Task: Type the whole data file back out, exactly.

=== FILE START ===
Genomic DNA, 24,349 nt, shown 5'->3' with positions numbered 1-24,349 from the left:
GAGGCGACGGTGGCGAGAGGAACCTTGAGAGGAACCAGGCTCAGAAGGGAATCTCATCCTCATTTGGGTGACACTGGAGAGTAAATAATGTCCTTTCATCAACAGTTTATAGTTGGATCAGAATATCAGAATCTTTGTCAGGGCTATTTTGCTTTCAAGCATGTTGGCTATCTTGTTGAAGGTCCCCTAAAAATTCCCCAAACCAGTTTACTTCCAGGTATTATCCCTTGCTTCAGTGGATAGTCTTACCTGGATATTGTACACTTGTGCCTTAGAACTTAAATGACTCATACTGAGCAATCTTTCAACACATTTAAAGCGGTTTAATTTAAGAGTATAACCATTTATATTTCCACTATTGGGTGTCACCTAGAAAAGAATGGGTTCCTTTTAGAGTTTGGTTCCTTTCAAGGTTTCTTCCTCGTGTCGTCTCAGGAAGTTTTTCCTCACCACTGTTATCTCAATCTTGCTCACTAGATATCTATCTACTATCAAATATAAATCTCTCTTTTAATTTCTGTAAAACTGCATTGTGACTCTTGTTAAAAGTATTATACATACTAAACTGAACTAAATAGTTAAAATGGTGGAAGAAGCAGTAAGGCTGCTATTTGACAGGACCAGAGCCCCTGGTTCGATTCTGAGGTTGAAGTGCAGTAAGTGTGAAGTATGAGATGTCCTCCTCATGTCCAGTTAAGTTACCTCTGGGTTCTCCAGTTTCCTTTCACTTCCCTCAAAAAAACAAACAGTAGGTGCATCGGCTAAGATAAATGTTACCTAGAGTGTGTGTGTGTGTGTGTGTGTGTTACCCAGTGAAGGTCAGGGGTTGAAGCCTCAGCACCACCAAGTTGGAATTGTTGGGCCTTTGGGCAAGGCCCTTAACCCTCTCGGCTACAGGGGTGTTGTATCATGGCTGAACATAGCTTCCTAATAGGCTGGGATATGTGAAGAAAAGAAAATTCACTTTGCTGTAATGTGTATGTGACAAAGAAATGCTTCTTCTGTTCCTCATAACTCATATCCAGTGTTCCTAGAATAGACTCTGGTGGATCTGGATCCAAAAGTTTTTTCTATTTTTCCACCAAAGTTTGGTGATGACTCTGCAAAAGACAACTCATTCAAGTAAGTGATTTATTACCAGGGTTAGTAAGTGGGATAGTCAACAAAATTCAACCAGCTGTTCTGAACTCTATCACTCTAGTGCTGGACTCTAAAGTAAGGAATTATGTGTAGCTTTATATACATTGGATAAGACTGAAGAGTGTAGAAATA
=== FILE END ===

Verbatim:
Genomic DNA, 24,349 nt, shown 5'->3' with positions numbered 1-24,349 from the left:
GAGGCGACGGTGGCGAGAGGAACCTTGAGAGGAACCAGGCTCAGAAGGGAATCTCATCCTCATTTGGGTGACACTGGAGAGTAAATAATGTCCTTTCATCAACAGTTTATAGTTGGATCAGAATATCAGAATCTTTGTCAGGGCTATTTTGCTTTCAAGCATGTTGGCTATCTTGTTGAAGGTCCCCTAAAAATTCCCCAAACCAGTTTACTTCCAGGTATTATCCCTTGCTTCAGTGGATAGTCTTACCTGGATATTGTACACTTGTGCCTTAGAACTTAAATGACTCATACTGAGCAATCTTTCAACACATTTAAAGCGGTTTAATTTAAGAGTATAACCATTTATATTTCCACTATTGGGTGTCACCTAGAAAAGAATGGGTTCCTTTTAGAGTTTGGTTCCTTTCAAGGTTTCTTCCTCGTGTCGTCTCAGGAAGTTTTTCCTCACCACTGTTATCTCAATCTTGCTCACTAGATATCTATCTACTATCAAATATAAATCTCTCTTTTAATTTCTGTAAAACTGCATTGTGACTCTTGTTAAAAGTATTATACATACTAAACTGAACTAAATAGTTAAAATGGTGGAAGAAGCAGTAAGGCTGCTATTTGACAGGACCAGAGCCCCTGGTTCGATTCTGAGGTTGAAGTGCAGTAAGTGTGAAGTATGAGATGTCCTCCTCATGTCCAGTTAAGTTACCTCTGGGTTCTCCAGTTTCCTTTCACTTCCCTCAAAAAAACAAACAGTAGGTGCATCGGCTAAGATAAATGTTACCTAGAGTGTGTGTGTGTGTGTGTGTGTGTTACCCAGTGAAGGTCAGGGGTTGAAGCCTCAGCACCACCAAGTTGGAATTGTTGGGCCTTTGGGCAAGGCCCTTAACCCTCTCGGCTACAGGGGTGTTGTATCATGGCTGAACATAGCTTCCTAATAGGCTGGGATATGTGAAGAAAAGAAAATTCACTTTGCTGTAATGTGTATGTGACAAAGAAATGCTTCTTCTGTTCCTCATAACTCATATCCAGTGTTCCTAGAATAGACTCTGGTGGATCTGGATCCAAAAGTTTTTTCTATTTTTCCACCAAAGTTTGGTGATGACTCTGCAAAAGACAACTCATTCAAGTAAGTGATTTATTACCAGGGTTAGTAAGTGGGATAGTCAACAAAATTCAACCAGCTGTTCTGAACTCTATCACTCTAGTGCTGGACTCTAAAGTAAGGAATTATGTGTAGCTTTATATACATTGGATAAGACTGAAGAGTGTAGAAATA